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Mozilla, US Ignite, the City of San Francisco and the Internet Archive present
San Francisco Gig Hack Days
July 21 - 22, 2012
10:00 — 6:00pm

Register here

Sample apps

We're interested in demonstrating innovation in education, workforce training, healthcare, and other public benefit areas. We'll be prototyping using client-side open web technologies (HTML5, WebGL, WebRTC) and a local private cloud. The types of applications we're talking about include:

  • •applications that require high bandwidth (100Mbps to 1Gbps)
  • •applications using huge data sets stewarded by archive.org
  • •applications that take advantage of layer 2 programmability/take advantage of software defined networking
  • •demonstrations of the above running point-to-point with local anchor institutions (over community fiber or wireless)

Campaign ad aggregator

WHO: Ralf Muehlen
WHAT: Aggregate campaign ads by region and analyze them. Discover contradictory TV quotes from the same candidate; fact-check explanations and contrast messages by media market.

Local community archive

WHO: Mike McCarthy
WHAT: Develop a community archiving platform that will allow residents to share community/family video with future San Franciscans. San Francisco Public Library sites that are on the CBN could have kiosk established that would enable the uploading  and tagging of videos.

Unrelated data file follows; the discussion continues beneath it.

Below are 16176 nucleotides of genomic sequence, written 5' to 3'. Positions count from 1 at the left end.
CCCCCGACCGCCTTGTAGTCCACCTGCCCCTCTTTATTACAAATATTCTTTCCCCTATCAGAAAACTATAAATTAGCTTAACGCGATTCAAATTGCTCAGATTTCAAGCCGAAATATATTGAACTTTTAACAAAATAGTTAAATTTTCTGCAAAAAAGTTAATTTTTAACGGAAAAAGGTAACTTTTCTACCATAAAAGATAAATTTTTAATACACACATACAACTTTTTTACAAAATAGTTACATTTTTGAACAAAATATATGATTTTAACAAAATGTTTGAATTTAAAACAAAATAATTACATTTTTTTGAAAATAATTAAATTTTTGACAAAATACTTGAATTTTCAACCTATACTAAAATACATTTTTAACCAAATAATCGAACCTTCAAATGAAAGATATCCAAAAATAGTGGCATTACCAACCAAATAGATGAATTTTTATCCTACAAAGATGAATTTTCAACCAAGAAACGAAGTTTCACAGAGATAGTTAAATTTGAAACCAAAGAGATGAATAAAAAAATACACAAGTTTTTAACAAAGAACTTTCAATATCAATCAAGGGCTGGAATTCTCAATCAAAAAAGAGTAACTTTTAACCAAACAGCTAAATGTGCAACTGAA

DIY holography for education

WHAT: Using Kinect sensors, provide a virtual classroom that will enable scientist from San Francisco's science museums to teach kids at community sites connected to the CBN.

Micro climate sensor network

WHAT: Create a sensor network that will enable real time monitoring of environmental of San Francisco's micro climates. Could be part of San Francisco's expansion of Parklet's. [1]

About the event

In a world with universal, ultra high-speed internet, all our assumptions about the web can be reset. What kinds of apps can we build when data can travel as fast as it needs to, and processing power is never a bottleneck?

Through the US Ignite initiative, cities across America are leveling up with 100Mbps to 1Gbps municipal networks. When paired with open web technologies and networking innovations like OpenFlow, the next generation of apps will open up a whole new round of innovation and deliver huge public benefit.

On July 21st and 22nd, join Mozilla, the Internet Archive, and a crew of forward-thinking technologists to imagine and build prototypes of apps from the future. We'll spend two days prototyping innovative uses of Gigabit networks and make plans to work together over the next year.

What will the day be like?

After brief introductions and a tour of the facilities at the Internet Archive, we'll break into small teams consisting of designers, developers, network engineers.

Over two days, we'll build prototype apps that require ultra high speed and/or smart networks. At the end of two days, we'll share the results and have a discussion about where to take this next.

Prototypes created here could evolve into submissions to the Mozilla Ignite challenge, with $500,0000 of seed money and mentorship available to help get them off the ground.